• Configure egress routing to send trusted M365 and O365 traffic directly to M365 and O365 endpoints rather than having them processed by intermediate services and devices.

Deploy SD-Wan Devices

Software Defined Wide Area Network (SD-WAN) devices are networking devices that can be configured automatically so that traffic is most efficiently routed to M365 and O365 Optimize and Allow endpoints. When configured, other network traffic, including traffic to on-premises workloads, general Internet traffic, and traffic to M365 and O365 default endpoints can be forwarded to appropriate locations including network security devices. Microsoft has a partner program for SD-WAN providers to enable automatic configuration of devices.

Recommend Bandwidth

There are many factors that influence the amount of bandwidth that an organization will require to successfully use Office 365. These factors include:

  • The specific Office 365 services to which the organization has subscribed.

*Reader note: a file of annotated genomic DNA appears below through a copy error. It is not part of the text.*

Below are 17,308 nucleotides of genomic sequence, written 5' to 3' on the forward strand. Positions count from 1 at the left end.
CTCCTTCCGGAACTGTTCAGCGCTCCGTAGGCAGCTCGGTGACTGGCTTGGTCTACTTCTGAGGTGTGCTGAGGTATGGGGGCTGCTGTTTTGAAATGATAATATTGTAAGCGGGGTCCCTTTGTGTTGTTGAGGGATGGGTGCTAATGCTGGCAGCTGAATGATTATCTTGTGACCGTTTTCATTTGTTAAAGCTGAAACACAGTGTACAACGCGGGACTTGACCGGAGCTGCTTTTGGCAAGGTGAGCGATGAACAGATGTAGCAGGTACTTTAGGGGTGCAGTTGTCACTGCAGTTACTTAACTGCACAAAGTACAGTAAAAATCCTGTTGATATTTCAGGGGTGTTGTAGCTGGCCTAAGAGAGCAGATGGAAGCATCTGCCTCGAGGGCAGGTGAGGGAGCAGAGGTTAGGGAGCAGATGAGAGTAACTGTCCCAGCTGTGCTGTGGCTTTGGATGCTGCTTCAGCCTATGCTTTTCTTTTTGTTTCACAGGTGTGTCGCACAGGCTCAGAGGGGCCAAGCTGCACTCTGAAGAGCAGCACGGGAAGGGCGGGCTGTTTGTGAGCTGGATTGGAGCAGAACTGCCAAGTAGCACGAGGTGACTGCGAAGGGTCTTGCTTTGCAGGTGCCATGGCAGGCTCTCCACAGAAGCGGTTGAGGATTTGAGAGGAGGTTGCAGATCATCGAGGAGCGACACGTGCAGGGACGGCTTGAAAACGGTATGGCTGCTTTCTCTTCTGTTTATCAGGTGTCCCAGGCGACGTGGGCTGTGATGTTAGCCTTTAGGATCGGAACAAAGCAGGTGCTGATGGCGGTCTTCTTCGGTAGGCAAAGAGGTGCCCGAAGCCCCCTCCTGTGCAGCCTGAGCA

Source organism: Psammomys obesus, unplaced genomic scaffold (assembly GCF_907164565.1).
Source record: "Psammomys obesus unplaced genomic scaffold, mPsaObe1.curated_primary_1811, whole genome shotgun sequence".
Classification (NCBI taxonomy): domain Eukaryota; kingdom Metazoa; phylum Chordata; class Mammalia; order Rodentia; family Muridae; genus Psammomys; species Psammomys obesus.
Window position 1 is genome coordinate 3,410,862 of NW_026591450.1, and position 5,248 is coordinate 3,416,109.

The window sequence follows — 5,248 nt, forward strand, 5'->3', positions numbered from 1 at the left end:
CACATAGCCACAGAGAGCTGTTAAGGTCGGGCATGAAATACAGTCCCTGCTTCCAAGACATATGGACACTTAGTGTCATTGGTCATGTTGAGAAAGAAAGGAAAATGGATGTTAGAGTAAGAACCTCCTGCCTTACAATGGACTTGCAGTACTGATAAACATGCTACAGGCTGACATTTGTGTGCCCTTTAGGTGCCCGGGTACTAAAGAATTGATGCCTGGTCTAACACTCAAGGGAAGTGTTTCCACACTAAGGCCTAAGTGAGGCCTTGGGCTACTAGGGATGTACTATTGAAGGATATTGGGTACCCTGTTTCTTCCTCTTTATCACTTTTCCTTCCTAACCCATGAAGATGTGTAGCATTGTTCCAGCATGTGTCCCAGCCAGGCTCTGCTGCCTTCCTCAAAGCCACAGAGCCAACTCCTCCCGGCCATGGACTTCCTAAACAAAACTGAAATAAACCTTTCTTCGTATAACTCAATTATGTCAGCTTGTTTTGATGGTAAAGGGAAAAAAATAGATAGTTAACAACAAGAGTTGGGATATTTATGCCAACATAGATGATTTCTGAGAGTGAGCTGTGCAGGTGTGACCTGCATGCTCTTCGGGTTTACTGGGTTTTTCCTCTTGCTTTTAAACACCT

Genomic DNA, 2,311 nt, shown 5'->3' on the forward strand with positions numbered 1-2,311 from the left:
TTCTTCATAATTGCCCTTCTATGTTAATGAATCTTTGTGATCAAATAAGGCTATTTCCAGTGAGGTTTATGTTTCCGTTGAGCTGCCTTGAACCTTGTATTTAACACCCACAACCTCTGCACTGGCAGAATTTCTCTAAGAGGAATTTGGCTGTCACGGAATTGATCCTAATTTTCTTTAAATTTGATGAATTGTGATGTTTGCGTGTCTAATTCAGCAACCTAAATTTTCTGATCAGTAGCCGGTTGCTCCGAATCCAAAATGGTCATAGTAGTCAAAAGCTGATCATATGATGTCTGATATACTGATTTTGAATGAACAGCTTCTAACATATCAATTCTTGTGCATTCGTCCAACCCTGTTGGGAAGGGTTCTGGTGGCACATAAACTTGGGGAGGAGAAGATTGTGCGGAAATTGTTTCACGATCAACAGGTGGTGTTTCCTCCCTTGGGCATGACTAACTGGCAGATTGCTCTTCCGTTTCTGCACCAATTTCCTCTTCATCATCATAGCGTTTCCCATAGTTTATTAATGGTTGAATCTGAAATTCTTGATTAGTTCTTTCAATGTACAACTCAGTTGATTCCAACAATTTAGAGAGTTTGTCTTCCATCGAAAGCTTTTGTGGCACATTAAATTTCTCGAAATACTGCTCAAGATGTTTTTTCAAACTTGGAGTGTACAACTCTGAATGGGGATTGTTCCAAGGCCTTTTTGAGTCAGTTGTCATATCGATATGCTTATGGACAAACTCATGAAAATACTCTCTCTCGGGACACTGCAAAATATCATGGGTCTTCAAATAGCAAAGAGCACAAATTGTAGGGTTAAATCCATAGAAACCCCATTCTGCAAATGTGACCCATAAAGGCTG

• The number of client devices connecting to Office 365 from a site at any point in time.

  • The type of interaction the client is having with Office 365.

  • The performance of the Internet browser software on each client computer.

  • The capacity of the network connection available to each client computer.

  • Your organization’s network topology.

Microsoft provides a number of tools that can be used to estimate the bandwidth requirements of an Office 365 deployment. These include:

  • Exchange client network bandwidth calculator This tool allows you to estimate the bandwidth required for Outlook, Outlook Web App, and mobile device users.

  • Skype for Business Online bandwidth calculator This tool allows you to estimate the amount of bandwidth you will require based on the number of Skype for Business users and the specific features those users will be leveraging.

  • OneDrive for Business synchronization calculator This tool provides network bandwidth estimates based on how users use OneDrive for Business.

Windows 10 Enterprise

A Microsoft 365 Enterprise license includes a license for the Windows 10 Enterprise edition operating system. Part of the process of adopting M365 will involve ensuring that all Windows client computers are running this edition of the Windows 10 operating system.